What are the best secret/hidden spots in New York City to check out?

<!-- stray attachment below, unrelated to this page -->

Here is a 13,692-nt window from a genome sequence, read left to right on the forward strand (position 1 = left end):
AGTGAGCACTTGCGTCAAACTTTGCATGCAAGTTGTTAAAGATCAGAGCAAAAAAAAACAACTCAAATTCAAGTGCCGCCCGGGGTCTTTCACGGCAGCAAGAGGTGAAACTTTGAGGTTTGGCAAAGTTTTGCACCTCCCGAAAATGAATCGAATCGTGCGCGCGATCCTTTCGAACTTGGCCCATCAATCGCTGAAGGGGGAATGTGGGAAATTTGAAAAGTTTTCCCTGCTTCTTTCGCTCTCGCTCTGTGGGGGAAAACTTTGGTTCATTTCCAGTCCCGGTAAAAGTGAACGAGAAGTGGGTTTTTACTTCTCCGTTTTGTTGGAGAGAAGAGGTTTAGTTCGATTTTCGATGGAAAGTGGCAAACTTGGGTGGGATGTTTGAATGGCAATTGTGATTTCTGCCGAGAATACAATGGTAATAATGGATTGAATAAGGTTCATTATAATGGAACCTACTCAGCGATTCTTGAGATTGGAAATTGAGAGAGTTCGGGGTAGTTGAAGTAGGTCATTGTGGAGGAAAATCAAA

I'm not a New Yorker, but I visit this city enough to not be called a "tourist". I'm not sure if this place has been mentioned before, but there's a huge segment of the Berlin Wall in a small park on 53rd St between 5th and Madison Ave.The Cloisters is a museum on the West Side located way up near 190th St. It features a large part of John Rockefeller's medieval art collection and features around 1,900 different exhibits. It is not a "secret" per se, but definitely worth a visit, if only to see the scenery of the Hudson and surrounding area (George Washington Bridge etc). I felt like I was somewhere in Europe while I was there yesterday. It is not on the typical tourist's map, which makes it better since its away from all the hustle. Prosperity Dumpling, ChinatownWith 1,200 reviews on Yelp, this place is definitely not a secret, but I doubt non-New Yorkers would know of this place. It is a hole-in-the-wall located in the heart of Chinatown, and serves delicious pork and chives dumplings at an extremely inexpensive price of $1.00 for 5 of them. My personal favorite is the Chicken Sesame Pancake, which costs around $2.50 per pancake. They also sell dumplings in bulk, which I imagine is at a cheaper per-unit rate than the retail price of 12.5¢ per dumpling. Its a great place to go to when you don't feel like spending 10 bucks on a lunch in NYC. DUMBO in Brooklyn (Down Under the Manhattan Bridge Overpass, right near the Brooklyn Bridge) features one of the most beautiful views of Manhattan, and is a great place to walk around and explore for those who want to get away from the hustle and bustle of Manhattan The "real" Halal Guys cart (53rd and 6th) only comes after 8pm. The others are just knock-offs.Even though tickets are sold out months in advance, you can become a part of the Saturday Night Live studio audience if you're willing to go to 30 Rockefeller at 7am for standby tickets. If you reach there in time, you will most probably be able to become a part of the studio audience.The Jersey City Waterfront features some of the most spectacular views of the Manhattan skylineBelvedere Castle in Central Park (mid-park at 79th st) has an observation deck which offers beautiful views of Central Park and Manhattan. Speaking of Central Park, Strawberry Fields is John Lennon's memorial spread over 2.5 acres I haven't done this yet, but "Shakespeare In The Park" in the Delacorte Theater in Central Park is quite an experience. It is a free presentation of some of Shakespeare's most famous plays. It runs in the months of June and July every year. Best part is that tickets are free and are distributed on a first-come-first-serve basis.Shakespeare in the Park's performance of Romeo and Juliet Ice cream, milkshake and milk flavored like the milk that remains after you eat Kelloggs cereal, only at Momofuku Milk Bar in East Village (and other locations!)milkbarstore.comSeven Hills Cafe at 849 Manhattan Ave, Brooklyn serves the best hookah in New York City. Priced at only $10 per hookah (with the $5 Yelp check-in coupon), it features every imaginable flavor, great service (albeit a little slow) and lip-smackingly amazing Turkish and Lebanese food. That's all I can think of for now. I'll add more "secrets" as and when they come to mind.